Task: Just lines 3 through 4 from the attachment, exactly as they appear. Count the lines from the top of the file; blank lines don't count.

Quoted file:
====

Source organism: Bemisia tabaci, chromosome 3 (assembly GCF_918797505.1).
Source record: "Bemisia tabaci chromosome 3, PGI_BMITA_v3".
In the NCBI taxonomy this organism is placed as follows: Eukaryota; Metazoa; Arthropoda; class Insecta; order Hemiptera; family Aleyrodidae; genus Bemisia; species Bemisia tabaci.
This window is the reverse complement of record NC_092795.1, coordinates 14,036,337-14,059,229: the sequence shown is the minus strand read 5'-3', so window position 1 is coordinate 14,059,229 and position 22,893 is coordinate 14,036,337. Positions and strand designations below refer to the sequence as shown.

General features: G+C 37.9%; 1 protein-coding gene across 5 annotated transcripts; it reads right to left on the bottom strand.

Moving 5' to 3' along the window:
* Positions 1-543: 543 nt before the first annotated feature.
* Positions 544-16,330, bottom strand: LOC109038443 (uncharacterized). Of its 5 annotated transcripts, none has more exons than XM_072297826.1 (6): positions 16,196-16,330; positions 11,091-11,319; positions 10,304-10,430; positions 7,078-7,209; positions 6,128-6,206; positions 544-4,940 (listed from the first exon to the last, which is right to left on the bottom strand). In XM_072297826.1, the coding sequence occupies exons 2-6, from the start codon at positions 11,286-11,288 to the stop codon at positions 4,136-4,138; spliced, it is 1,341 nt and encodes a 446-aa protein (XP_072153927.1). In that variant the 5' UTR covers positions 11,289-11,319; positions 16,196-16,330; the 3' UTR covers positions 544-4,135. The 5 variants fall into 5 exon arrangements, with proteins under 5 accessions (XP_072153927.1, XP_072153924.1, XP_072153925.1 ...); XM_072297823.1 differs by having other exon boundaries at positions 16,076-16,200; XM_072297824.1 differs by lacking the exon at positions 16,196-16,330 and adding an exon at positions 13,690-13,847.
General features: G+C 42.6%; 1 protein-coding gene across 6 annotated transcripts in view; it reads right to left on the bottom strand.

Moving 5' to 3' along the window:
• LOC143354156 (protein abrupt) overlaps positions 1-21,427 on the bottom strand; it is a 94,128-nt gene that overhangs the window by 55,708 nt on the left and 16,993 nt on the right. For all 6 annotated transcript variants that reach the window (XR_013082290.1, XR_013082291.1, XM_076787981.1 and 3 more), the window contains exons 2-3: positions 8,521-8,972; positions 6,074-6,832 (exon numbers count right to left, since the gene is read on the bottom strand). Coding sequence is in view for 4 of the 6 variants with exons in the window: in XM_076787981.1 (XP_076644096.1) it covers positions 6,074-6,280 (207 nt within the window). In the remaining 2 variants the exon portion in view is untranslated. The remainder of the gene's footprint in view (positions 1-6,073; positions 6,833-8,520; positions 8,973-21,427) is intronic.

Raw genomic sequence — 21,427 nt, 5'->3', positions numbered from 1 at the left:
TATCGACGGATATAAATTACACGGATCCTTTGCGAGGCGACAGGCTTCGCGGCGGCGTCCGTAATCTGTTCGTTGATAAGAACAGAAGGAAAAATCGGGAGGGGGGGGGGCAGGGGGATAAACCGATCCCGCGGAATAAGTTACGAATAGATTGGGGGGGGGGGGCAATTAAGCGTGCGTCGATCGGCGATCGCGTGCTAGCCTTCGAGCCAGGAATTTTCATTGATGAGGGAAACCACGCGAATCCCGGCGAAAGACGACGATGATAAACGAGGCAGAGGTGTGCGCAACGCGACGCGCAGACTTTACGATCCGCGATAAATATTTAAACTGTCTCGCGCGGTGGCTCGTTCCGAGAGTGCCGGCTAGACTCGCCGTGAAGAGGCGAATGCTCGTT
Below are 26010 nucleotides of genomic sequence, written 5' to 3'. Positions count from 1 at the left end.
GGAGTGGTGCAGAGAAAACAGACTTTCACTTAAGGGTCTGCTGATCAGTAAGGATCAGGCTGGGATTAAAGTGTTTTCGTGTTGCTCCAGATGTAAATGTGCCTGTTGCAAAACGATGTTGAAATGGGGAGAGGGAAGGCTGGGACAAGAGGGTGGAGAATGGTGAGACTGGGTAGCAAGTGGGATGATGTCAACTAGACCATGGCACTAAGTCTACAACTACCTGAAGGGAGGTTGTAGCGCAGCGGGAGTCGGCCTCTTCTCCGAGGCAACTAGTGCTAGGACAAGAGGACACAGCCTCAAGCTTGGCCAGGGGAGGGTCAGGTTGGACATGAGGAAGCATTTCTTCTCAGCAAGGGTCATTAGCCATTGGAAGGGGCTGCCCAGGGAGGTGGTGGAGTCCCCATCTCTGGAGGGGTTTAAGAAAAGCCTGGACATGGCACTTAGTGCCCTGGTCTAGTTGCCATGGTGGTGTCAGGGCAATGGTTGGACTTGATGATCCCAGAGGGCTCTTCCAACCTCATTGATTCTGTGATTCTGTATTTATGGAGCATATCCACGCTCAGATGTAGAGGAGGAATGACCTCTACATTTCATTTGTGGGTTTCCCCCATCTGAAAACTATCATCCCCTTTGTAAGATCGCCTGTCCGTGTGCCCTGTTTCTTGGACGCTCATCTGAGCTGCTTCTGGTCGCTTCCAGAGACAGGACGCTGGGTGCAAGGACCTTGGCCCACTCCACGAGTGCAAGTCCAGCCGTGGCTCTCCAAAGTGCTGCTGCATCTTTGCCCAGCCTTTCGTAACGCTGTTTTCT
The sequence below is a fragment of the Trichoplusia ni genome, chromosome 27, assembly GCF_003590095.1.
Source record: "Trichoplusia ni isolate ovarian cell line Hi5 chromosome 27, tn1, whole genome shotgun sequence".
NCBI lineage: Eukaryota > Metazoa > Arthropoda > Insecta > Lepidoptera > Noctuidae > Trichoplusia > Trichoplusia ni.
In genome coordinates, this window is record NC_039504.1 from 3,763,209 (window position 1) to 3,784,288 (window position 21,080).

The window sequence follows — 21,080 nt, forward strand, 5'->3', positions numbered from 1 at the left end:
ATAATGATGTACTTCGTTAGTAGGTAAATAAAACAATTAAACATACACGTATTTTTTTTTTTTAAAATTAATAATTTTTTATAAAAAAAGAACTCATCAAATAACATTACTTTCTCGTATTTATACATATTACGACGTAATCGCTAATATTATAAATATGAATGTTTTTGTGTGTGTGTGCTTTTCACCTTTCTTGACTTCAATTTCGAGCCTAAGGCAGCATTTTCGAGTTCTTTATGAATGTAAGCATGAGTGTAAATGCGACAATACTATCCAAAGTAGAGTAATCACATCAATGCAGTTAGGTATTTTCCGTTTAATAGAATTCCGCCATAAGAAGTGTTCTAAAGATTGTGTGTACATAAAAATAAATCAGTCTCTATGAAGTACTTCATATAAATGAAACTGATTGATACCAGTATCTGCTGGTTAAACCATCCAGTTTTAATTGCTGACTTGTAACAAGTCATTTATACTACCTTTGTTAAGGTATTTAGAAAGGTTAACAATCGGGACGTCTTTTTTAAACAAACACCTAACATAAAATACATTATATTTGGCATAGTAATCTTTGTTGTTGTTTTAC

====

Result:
In the NCBI taxonomy this organism is placed as follows: Eukaryota; Metazoa; Arthropoda; class Insecta; order Hemiptera; family Aleyrodidae; genus Bemisia; species Bemisia tabaci.
This window is the reverse complement of record NC_092795.1, coordinates 14,036,337-14,059,229: the sequence shown is the minus strand read 5'-3', so window position 1 is coordinate 14,059,229 and position 22,893 is coordinate 14,036,337. Positions and strand designations below refer to the sequence as shown.